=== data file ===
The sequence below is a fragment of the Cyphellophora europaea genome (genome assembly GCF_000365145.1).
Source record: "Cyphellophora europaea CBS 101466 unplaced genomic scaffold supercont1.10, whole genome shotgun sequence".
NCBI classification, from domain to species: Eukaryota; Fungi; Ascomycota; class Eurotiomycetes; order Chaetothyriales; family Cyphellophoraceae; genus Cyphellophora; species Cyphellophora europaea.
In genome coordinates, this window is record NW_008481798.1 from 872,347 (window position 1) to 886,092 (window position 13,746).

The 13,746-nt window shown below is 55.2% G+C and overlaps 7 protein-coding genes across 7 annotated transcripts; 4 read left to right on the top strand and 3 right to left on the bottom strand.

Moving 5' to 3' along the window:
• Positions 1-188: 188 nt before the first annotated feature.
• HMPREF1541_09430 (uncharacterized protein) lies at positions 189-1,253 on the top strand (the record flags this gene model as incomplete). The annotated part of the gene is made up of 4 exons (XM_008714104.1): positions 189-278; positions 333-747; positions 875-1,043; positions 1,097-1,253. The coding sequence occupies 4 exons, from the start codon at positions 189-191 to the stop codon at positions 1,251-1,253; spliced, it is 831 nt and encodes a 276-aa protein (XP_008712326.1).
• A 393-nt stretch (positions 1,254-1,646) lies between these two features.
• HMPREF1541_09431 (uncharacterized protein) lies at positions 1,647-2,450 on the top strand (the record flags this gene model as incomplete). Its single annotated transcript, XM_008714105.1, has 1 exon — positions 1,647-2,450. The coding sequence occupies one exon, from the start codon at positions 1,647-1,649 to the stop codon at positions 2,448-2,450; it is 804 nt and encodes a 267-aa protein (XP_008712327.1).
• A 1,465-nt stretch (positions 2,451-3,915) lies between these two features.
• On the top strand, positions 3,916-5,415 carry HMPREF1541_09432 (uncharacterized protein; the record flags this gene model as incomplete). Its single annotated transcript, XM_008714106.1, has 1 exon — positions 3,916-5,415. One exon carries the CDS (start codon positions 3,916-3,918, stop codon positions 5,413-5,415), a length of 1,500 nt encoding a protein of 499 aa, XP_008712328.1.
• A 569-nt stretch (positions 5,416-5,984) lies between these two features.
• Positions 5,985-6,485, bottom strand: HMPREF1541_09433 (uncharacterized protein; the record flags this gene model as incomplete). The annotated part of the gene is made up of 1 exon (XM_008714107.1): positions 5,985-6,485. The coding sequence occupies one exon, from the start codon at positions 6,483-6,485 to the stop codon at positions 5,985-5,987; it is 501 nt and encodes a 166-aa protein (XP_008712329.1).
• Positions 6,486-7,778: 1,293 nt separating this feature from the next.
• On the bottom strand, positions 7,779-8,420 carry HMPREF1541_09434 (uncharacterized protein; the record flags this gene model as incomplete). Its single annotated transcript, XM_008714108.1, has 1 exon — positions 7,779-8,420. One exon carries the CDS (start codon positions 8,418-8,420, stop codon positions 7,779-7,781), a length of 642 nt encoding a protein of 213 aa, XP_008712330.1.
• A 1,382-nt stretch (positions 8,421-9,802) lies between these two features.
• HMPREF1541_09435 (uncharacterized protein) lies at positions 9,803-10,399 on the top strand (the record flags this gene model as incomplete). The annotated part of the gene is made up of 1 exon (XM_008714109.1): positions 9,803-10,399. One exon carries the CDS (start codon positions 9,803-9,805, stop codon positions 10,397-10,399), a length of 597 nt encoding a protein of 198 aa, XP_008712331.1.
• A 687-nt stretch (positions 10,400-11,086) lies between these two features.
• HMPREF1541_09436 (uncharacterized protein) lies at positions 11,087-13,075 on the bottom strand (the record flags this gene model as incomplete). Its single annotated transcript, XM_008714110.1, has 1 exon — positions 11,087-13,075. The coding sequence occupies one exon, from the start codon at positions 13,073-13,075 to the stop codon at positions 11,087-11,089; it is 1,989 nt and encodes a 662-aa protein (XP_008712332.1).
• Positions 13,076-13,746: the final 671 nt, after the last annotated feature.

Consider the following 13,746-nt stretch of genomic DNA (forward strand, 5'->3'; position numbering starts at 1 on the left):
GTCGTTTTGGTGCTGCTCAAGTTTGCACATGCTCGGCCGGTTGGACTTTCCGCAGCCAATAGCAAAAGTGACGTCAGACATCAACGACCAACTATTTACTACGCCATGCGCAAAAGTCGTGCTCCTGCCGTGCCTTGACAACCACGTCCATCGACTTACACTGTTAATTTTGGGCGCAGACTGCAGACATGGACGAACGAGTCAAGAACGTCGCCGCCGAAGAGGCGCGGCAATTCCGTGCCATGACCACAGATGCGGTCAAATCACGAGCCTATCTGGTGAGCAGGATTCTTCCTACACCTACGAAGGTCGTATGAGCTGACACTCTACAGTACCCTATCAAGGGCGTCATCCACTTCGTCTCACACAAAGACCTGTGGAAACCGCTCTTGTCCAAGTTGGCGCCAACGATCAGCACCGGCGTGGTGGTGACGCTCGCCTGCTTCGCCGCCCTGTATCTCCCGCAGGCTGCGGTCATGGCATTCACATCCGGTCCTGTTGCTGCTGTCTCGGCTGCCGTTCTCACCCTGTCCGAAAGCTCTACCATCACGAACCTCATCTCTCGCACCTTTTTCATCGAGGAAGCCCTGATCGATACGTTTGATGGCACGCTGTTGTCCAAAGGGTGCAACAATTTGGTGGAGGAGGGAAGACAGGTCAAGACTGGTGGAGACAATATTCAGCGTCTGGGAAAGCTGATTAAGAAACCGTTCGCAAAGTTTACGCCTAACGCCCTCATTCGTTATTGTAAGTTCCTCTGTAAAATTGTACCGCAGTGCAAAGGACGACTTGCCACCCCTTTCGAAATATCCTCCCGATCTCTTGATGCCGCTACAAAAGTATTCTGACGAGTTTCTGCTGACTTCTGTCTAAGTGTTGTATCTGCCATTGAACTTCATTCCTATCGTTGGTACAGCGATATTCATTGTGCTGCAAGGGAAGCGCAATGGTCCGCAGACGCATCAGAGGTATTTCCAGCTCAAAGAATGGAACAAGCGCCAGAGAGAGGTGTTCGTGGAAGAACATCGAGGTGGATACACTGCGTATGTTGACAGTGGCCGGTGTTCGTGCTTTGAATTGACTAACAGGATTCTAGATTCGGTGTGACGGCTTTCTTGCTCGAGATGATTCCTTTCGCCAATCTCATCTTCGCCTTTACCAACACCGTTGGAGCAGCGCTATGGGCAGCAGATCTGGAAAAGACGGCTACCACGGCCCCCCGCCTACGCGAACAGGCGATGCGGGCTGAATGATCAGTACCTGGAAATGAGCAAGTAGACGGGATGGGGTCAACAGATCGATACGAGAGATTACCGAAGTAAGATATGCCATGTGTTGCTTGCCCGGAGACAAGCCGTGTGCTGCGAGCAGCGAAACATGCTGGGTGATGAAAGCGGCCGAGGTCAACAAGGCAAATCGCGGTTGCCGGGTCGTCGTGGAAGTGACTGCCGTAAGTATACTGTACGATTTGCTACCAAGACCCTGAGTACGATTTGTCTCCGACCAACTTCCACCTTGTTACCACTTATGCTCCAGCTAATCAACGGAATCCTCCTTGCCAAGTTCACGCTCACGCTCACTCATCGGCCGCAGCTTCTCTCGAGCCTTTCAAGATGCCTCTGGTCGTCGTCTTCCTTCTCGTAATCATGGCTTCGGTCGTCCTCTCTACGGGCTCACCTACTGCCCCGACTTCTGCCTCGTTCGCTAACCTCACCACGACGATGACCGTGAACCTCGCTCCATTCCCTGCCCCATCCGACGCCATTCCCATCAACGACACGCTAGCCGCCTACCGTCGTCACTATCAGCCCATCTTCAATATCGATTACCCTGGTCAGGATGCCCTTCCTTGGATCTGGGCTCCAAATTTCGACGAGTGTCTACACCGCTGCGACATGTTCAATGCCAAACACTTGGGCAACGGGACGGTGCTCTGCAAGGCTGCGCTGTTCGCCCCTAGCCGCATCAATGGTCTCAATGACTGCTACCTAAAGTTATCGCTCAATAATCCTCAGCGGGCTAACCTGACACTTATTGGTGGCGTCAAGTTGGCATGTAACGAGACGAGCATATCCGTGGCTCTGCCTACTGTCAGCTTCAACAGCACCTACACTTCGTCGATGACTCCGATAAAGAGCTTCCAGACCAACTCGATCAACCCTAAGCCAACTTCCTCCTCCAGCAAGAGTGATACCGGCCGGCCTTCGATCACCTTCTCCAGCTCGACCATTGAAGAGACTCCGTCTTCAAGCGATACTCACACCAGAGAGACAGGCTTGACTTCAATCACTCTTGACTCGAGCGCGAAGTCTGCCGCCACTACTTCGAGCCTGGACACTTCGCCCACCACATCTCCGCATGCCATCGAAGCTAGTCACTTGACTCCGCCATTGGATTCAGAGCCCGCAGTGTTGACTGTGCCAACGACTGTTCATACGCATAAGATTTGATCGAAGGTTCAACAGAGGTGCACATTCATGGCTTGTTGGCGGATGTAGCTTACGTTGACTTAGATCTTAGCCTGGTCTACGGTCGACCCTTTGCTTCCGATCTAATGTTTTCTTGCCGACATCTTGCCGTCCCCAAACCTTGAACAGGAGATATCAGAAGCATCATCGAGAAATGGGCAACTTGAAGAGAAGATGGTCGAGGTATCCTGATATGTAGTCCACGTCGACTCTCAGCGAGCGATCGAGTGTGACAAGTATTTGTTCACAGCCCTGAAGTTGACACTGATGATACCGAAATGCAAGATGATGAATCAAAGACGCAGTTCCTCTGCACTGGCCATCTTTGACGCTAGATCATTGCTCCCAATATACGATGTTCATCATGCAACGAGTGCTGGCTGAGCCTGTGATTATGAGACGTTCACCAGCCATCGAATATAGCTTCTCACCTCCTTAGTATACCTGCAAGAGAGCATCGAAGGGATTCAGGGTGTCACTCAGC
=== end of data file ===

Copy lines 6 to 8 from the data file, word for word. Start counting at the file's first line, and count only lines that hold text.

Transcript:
Moving 5' to 3' along the window:
• Positions 1-188: 188 nt before the first annotated feature.
• HMPREF1541_09430 (uncharacterized protein) lies at positions 189-1,253 on the top strand (the record flags this gene model as incomplete). The annotated part of the gene is made up of 4 exons (XM_008714104.1): positions 189-278; positions 333-747; positions 875-1,043; positions 1,097-1,253. The coding sequence occupies 4 exons, from the start codon at positions 189-191 to the stop codon at positions 1,251-1,253; spliced, it is 831 nt and encodes a 276-aa protein (XP_008712326.1).